* Methodist Quarterly Review, January, 18S2, p. 50. f Ibid., p. 51.

Aslhan, or place of his birth at Ajudhiya, is daily visited by hosts of pilgrims, (as are the other places scattered here and there over India made famous by some connection with the great hero;) and when, but the other day, the native troops were leaving the Bombay harbor for Malta, the enthusiastic cheers which arose from the dark-hued soldiers were not "Long live the Queen!" "Three cheers for the Empress!" (Kaizar i Hind,) but " Ram Rajah Ki Jai!" "Ram Chandra Ki Jai!" (Hurrah for King Ram Chandra—Victory to Ram!)

The truly surprising popularity of' the poem and its hero is also seen in the " Ram Lila," (Ram's Festival,) held annually at the close of September or early in October. This festival is observed throughout the country, and continues for a fortnight. During these happy days the chief parts of the " Ramayan" are acted, and the principal adventures of Ram are brought to the notice of the Hindu public. It is an open-air theater, attended day after day by enthusiastic millions. In the larger cities,, like Lucknow, Cawnpore, and Benares, great preparations are made, large sums of money expended, and a corresponding amount of enthusiasm enkindled. It is not unusual for a wealthy Hindu to spend thousands of dollars upon a single entertainment of this kind. A large garden or other walled inclqsure is selected; in this tents are pitched to represent the hostile camps of Ram and Ravan. Trees are set out; rivers are made; in short, the place.becomes a miniature Hindustan from Ajudhiya to Ceylon. The actors who are hired for the occasion are dressed to represent the various characters of the poem, including even the monkeys. The play begins with the childhood of Ram, and progresses day after day until the climax is reached in the slaying Ravan and burning his city by the hero. It is pantomimic, and a loud-voiced pundit marches up and down in front of the spectators, keeping them acquainted with the progress of the play. Thousands of people, men, women, and children, all dressed as well and brightly as possible, laughing and chatting in the happiest manner, climb the garden walls, look down from the tops of surrounding houses, crowd the verandas of adjacent buildings, or stand in deep ranks around, the extensive stage. The scene, with its indescribable eclat, is most interesting to look upon, and dwells long and pleasantly in one's memory. In smaller cities the representation is on a more limited scale; but every-where, in oily, town, and hamlet, Ram's Festival is celebrated—as it has been for at least more than a score of centuries.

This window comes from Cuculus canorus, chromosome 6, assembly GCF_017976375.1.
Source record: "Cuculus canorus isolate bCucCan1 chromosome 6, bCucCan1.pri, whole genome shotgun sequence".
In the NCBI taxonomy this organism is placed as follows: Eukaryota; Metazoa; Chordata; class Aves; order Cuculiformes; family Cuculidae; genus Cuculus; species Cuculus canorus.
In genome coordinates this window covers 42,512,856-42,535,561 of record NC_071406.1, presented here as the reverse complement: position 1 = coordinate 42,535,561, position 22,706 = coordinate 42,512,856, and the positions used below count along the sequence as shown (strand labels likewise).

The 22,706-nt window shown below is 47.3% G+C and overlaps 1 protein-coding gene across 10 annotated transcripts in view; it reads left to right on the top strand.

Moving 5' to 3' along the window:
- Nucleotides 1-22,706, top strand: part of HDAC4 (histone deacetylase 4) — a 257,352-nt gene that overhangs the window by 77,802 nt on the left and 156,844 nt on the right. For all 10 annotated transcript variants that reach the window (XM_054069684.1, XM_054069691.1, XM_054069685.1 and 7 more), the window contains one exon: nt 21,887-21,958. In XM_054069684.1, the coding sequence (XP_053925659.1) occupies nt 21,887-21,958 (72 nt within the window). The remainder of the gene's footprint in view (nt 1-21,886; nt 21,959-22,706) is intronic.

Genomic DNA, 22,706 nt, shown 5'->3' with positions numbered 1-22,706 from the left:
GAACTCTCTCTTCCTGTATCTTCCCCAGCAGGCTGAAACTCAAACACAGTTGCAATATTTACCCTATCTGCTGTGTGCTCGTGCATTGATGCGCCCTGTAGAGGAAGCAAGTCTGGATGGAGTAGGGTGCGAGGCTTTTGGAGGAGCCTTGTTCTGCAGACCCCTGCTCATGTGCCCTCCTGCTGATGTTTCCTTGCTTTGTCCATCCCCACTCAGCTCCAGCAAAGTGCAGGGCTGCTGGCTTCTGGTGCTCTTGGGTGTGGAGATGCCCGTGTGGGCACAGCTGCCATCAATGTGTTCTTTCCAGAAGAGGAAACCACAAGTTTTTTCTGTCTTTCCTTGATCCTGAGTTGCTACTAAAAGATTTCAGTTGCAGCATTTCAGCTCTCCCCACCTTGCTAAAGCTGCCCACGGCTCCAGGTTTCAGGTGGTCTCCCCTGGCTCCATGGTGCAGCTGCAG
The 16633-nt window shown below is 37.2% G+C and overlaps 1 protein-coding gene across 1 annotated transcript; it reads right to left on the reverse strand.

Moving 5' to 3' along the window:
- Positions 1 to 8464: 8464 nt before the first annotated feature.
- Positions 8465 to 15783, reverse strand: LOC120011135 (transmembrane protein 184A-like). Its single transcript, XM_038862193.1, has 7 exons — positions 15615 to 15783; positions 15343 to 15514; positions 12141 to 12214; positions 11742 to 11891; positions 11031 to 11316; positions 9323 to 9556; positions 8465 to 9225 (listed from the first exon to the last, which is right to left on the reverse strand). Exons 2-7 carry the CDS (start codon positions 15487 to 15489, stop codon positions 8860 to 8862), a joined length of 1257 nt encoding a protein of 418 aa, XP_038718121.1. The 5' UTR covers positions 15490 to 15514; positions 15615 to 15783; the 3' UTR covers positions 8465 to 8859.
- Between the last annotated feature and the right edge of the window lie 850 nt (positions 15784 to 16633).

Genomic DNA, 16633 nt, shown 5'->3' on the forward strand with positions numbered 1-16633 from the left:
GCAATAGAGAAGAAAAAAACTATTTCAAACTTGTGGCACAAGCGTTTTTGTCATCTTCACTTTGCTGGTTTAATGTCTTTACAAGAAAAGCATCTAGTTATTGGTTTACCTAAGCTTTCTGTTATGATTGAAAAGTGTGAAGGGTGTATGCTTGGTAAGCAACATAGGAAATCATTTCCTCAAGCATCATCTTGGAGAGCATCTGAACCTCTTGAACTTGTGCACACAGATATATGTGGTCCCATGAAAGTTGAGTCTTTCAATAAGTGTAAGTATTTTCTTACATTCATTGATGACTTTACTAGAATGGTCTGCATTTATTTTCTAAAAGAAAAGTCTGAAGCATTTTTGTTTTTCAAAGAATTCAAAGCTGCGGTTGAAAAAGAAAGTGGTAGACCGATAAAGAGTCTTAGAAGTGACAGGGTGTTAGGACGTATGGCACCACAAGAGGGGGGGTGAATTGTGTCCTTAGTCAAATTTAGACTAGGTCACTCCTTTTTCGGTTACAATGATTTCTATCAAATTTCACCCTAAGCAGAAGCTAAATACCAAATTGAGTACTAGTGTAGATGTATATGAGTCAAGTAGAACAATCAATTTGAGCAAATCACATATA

The subject of the " Ramayan " is, as the name implies, the life and adventures of Ram.* In this respect it is a true epic, and 'well planned. Various conjectures have been made as to the date of the events (real or imaginary) related in the poem. Sir William Jones places Ram Chandra in the year 2029 B. C, Tod in 1100, Bentley in 950, Gorresio in the 13th century B. C. The last named scholar, in the introduction to his edition of the " Ramayan," adduces a number of arguments in favor of the great antiquity of the poem, but these are hardly of convincing power. Perhaps a more proper estimate is the following, found in the fiftieth volume of the " Westminster Review:"

We are ignorant of the date of the poem, or rather of the era to which its older parts belong. Probably Valmiki and Homer were contemporaries ; perhaps the Hindu was the earlier of the two, and sang his song while that Ilion was a reality which to Homer rose in the background of two or three generations. Our limits forbid us to enter into any detailed proof, nor, indeed, could any be quite satisfactory. The best arguments for its age are found in the poem itself, and the habits and manners which it describes. Thus, the burning of widows on the funeral piles of their husbands, which the Greeks describe as an old custom when Alexander invaded India, B. C. 327, is utterly unknown in the "Ramayana," and one fact like this speaks volumes. In such poems as the " Ramayana " and the " Iliad " we instinctively feel that they belong to the earlier world : we enter them as we enter a house in Pompeii—the colors may still seem fresh and no mark of decay remind us of their age, but we feel that they belong not to us or ours, and a gulf pf ages lies between us and our objects.

The poem appears to have undergone two distinct revisions, one in Benares and the other in Bengal; the former, as is generally allowed by European scholars, is the more genuine. The Bengal recension has been translated into Italian (by Gorresio) and into French, (by M. Fauche ;) but, until the appearance of the volumes before us, there had been no English version of either recension. In the years 1805-10 Carey and Marshman, the illustrious missionaries of Serampore, published the text and English translation of two books and a half, (the poem consists * From Rama and ayaiia.'